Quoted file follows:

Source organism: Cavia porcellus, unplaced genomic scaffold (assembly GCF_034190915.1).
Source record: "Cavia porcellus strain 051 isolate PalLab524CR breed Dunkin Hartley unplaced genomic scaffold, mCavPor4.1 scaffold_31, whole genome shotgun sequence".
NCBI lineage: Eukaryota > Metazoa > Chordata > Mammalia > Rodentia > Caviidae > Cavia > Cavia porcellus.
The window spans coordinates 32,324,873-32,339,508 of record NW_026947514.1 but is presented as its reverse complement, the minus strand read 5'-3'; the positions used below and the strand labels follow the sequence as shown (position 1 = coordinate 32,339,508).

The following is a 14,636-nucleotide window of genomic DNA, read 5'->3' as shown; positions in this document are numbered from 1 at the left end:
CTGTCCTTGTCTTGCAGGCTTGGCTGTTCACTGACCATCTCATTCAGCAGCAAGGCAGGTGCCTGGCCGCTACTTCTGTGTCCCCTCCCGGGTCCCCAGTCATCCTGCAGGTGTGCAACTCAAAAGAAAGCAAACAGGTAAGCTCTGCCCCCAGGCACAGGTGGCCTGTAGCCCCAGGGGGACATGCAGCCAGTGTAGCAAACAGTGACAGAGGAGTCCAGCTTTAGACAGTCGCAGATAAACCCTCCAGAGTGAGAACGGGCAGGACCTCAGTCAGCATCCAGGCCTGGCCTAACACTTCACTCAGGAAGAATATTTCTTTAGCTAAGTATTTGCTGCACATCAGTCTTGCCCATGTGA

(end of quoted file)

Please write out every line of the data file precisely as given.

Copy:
Source organism: Cavia porcellus, unplaced genomic scaffold (assembly GCF_034190915.1).
Source record: "Cavia porcellus strain 051 isolate PalLab524CR breed Dunkin Hartley unplaced genomic scaffold, mCavPor4.1 scaffold_31, whole genome shotgun sequence".
NCBI lineage: Eukaryota > Metazoa > Chordata > Mammalia > Rodentia > Caviidae > Cavia > Cavia porcellus.
The window spans coordinates 32,324,873-32,339,508 of record NW_026947514.1 but is presented as its reverse complement, the minus strand read 5'-3'; the positions used below and the strand labels follow the sequence as shown (position 1 = coordinate 32,339,508).

The following is a 14,636-nucleotide window of genomic DNA, read 5'->3' as shown; positions in this document are numbered from 1 at the left end:
CTGTCCTTGTCTTGCAGGCTTGGCTGTTCACTGACCATCTCATTCAGCAGCAAGGCAGGTGCCTGGCCGCTACTTCTGTGTCCCCTCCCGGGTCCCCAGTCATCCTGCAGGTGTGCAACTCAAAAGAAAGCAAACAGGTAAGCTCTGCCCCCAGGCACAGGTGGCCTGTAGCCCCAGGGGGACATGCAGCCAGTGTAGCAAACAGTGACAGAGGAGTCCAGCTTTAGACAGTCGCAGATAAACCCTCCAGAGTGAGAACGGGCAGGACCTCAGTCAGCATCCAGGCCTGGCCTAACACTTCACTCAGGAAGAATATTTCTTTAGCTAAGTATTTGCTGCACATCAGTCTTGCCCATGTGA